Dec. 5, 2011, 10:44 am
prillis says:
hi-larious watching the spandexers getting ticked this past weekend for running the red light. one tubbie was fuming about it, to the delight of the crowd. was that you, burnsie?
Dec. 5, 2011, 11:20 am
Burns from Ditmas Park says:
Prillis... let me cut-and-paste my comment from Dec 2nd.

prillis -- I think it's really funny you think I'm a member of one of the various spandex peletons.... just because I find this to be an absurd and pointless "dog and pony show" by the NYPD that has absolutely nothing to do with safety. It's purely a political show to make it seem like they are doing their job (they're not when it comes to road safety).

If you were curious, my bicycle is a city bike with one gear (no, not a "fixie") and my top speed going down the hill in the park is maybe 15 or 20 mph, maybe. I also own a car and drive quite a bit. I'm also a pedestrian and ride the bus and subways. The streets are unsafe. Period. And, guess what, enforcing a non-existent bicycle speed problem in the park isn't doing anything for anyone!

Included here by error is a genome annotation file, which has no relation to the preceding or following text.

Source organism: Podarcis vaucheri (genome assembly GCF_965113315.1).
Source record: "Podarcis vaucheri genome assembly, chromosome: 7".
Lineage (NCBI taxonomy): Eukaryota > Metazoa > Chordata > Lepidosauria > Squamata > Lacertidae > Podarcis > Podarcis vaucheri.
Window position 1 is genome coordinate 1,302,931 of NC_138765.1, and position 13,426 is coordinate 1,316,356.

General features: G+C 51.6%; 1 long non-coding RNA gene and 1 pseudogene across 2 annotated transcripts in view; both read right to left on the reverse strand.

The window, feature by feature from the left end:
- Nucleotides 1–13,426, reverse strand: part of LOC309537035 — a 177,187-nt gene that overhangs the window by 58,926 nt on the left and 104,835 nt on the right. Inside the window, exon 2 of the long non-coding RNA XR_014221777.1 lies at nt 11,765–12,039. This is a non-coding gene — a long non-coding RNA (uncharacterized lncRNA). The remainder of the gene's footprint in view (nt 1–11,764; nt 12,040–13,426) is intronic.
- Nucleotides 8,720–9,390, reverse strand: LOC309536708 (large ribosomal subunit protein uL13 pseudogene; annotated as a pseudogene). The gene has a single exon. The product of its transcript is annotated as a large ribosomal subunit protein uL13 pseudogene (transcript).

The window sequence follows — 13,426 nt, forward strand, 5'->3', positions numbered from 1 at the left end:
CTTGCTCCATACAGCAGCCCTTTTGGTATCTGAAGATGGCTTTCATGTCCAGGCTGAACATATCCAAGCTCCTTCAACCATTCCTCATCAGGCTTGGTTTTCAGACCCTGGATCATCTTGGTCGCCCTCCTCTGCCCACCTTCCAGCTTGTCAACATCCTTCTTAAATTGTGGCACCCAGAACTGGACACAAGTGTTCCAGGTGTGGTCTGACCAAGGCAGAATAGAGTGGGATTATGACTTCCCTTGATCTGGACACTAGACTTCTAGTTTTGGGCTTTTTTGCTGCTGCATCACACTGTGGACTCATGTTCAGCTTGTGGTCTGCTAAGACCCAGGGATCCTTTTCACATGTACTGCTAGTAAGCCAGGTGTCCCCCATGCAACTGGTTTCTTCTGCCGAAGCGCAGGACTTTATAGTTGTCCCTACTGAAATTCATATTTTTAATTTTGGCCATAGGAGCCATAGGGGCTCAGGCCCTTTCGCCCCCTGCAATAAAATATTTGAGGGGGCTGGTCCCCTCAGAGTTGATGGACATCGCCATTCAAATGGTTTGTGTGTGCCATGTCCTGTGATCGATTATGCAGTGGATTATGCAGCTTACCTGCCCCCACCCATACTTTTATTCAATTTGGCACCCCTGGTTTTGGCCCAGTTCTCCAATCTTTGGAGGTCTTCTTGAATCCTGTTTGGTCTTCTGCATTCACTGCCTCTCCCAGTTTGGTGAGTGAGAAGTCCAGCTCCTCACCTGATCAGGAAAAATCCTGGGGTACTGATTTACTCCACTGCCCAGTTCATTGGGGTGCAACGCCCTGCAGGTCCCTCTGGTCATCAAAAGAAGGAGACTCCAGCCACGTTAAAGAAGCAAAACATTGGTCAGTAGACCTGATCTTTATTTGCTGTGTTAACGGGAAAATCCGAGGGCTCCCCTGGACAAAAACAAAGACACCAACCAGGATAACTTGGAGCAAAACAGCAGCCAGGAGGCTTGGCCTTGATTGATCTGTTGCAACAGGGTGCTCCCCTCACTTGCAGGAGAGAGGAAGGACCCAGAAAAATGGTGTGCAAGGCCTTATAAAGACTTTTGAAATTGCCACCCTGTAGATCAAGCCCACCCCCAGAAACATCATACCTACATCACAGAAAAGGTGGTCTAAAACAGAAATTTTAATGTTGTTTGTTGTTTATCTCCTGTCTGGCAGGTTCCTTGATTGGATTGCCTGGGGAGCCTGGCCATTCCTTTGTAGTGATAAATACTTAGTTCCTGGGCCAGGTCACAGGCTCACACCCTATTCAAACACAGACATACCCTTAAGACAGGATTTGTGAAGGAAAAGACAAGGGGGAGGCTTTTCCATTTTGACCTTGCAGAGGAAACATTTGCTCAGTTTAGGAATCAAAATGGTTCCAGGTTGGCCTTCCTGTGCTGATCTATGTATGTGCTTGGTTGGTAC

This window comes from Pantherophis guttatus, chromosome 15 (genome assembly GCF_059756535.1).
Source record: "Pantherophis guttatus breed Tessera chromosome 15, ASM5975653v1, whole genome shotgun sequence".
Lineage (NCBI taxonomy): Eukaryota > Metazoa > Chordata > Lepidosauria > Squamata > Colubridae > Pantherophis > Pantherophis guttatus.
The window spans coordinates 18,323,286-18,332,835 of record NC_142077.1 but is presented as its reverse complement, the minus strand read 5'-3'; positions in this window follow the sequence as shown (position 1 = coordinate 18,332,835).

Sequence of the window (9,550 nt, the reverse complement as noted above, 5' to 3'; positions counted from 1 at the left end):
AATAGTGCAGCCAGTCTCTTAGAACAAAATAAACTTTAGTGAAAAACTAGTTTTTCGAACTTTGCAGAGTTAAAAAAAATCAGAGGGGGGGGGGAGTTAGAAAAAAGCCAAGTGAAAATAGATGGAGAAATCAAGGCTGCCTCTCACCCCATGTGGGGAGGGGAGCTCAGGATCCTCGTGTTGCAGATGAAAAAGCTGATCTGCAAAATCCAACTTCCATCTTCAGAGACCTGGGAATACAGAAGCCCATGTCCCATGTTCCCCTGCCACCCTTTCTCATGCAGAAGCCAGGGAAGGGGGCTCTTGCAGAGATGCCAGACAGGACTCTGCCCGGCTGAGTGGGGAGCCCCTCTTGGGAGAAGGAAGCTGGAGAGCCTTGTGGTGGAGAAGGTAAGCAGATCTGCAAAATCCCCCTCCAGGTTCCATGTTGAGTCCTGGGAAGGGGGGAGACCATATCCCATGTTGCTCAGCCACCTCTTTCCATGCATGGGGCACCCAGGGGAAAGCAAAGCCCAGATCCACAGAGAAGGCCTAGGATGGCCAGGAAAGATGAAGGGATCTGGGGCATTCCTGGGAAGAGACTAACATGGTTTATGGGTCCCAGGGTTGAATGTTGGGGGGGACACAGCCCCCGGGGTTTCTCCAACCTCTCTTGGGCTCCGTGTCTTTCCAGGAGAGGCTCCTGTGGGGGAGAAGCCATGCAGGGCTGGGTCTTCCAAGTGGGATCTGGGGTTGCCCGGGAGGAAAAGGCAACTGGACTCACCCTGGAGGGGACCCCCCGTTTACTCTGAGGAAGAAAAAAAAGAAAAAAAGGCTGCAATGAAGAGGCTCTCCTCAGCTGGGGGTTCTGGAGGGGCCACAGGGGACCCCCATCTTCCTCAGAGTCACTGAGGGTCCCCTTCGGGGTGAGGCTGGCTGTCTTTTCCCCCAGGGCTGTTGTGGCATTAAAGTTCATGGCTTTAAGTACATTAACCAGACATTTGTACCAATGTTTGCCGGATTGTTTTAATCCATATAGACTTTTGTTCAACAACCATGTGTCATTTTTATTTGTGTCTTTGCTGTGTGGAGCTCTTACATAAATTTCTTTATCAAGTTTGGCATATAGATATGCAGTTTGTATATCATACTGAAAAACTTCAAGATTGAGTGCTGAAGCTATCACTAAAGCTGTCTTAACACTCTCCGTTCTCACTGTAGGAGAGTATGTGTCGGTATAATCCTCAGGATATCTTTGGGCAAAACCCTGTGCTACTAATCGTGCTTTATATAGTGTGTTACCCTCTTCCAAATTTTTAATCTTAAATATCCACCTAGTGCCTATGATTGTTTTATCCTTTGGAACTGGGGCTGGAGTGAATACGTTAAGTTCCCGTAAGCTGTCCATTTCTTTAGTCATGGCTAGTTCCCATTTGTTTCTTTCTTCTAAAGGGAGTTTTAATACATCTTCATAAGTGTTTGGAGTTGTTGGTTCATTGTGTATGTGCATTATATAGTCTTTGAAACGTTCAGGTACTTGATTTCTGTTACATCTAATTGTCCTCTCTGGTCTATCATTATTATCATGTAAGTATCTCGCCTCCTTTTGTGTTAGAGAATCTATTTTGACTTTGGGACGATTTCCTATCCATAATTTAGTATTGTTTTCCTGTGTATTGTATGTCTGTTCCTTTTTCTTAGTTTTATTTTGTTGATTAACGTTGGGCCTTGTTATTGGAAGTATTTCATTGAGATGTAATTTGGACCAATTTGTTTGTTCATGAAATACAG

And yes. I stand by my comment. You're a short-sighted, thick-headed douche that seems to miss the point about almost everything.
Dec. 5, 2011, 11:48 am
prillis says:
burnsie, do you think providing details of your life gives authority to your inane comments? probably.
Dec. 5, 2011, 12:37 pm
Burns from Ditmas Park says:
prillis -- You are a real sweetie-pie. How many times have you been divorced?
Dec. 5, 2011, 12:48 pm
prillis says:
yes burnsie, my marital status, like the number of gears your bike has, will have a great impact on these issues. stay sharp, little one.

(answer: never. my turn: how many logos do you display when 'training' in the park?)
Dec. 5, 2011, 1:44 pm
Burns from Ditmas Park says:
prillis -- you're a very sad, sad person.
Dec. 5, 2011, 1:50 pm
Tal Barzilai from Pleasantville, NY says: